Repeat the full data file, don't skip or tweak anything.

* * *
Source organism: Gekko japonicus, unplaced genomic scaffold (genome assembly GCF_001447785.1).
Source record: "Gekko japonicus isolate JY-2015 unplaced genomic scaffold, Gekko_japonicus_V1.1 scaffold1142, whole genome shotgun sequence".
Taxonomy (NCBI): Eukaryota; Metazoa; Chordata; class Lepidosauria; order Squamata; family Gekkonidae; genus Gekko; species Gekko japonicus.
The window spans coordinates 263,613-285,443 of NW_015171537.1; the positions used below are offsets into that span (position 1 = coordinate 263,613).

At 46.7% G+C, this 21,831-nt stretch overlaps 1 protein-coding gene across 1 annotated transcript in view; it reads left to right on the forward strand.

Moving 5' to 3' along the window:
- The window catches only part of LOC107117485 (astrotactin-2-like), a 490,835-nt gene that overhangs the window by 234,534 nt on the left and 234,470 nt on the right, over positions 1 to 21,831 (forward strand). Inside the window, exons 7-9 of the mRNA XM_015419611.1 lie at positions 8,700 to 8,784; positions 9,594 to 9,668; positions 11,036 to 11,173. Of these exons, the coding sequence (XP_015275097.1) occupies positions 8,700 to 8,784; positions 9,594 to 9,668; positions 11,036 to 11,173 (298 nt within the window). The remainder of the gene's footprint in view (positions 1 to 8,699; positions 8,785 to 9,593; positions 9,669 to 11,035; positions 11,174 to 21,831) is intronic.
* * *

Source organism: Gekko japonicus, unplaced genomic scaffold (genome assembly GCF_001447785.1).
Source record: "Gekko japonicus isolate JY-2015 unplaced genomic scaffold, Gekko_japonicus_V1.1 scaffold1142, whole genome shotgun sequence".
Taxonomy (NCBI): Eukaryota; Metazoa; Chordata; class Lepidosauria; order Squamata; family Gekkonidae; genus Gekko; species Gekko japonicus.
The window spans coordinates 263,613-285,443 of NW_015171537.1; the positions used below are offsets into that span (position 1 = coordinate 263,613).

At 46.7% G+C, this 21,831-nt stretch overlaps 1 protein-coding gene across 1 annotated transcript in view; it reads left to right on the forward strand.

Moving 5' to 3' along the window:
- The window catches only part of LOC107117485 (astrotactin-2-like), a 490,835-nt gene that overhangs the window by 234,534 nt on the left and 234,470 nt on the right, over positions 1 to 21,831 (forward strand). Inside the window, exons 7-9 of the mRNA XM_015419611.1 lie at positions 8,700 to 8,784; positions 9,594 to 9,668; positions 11,036 to 11,173. Of these exons, the coding sequence (XP_015275097.1) occupies positions 8,700 to 8,784; positions 9,594 to 9,668; positions 11,036 to 11,173 (298 nt within the window). The remainder of the gene's footprint in view (positions 1 to 8,699; positions 8,785 to 9,593; positions 9,669 to 11,035; positions 11,174 to 21,831) is intronic.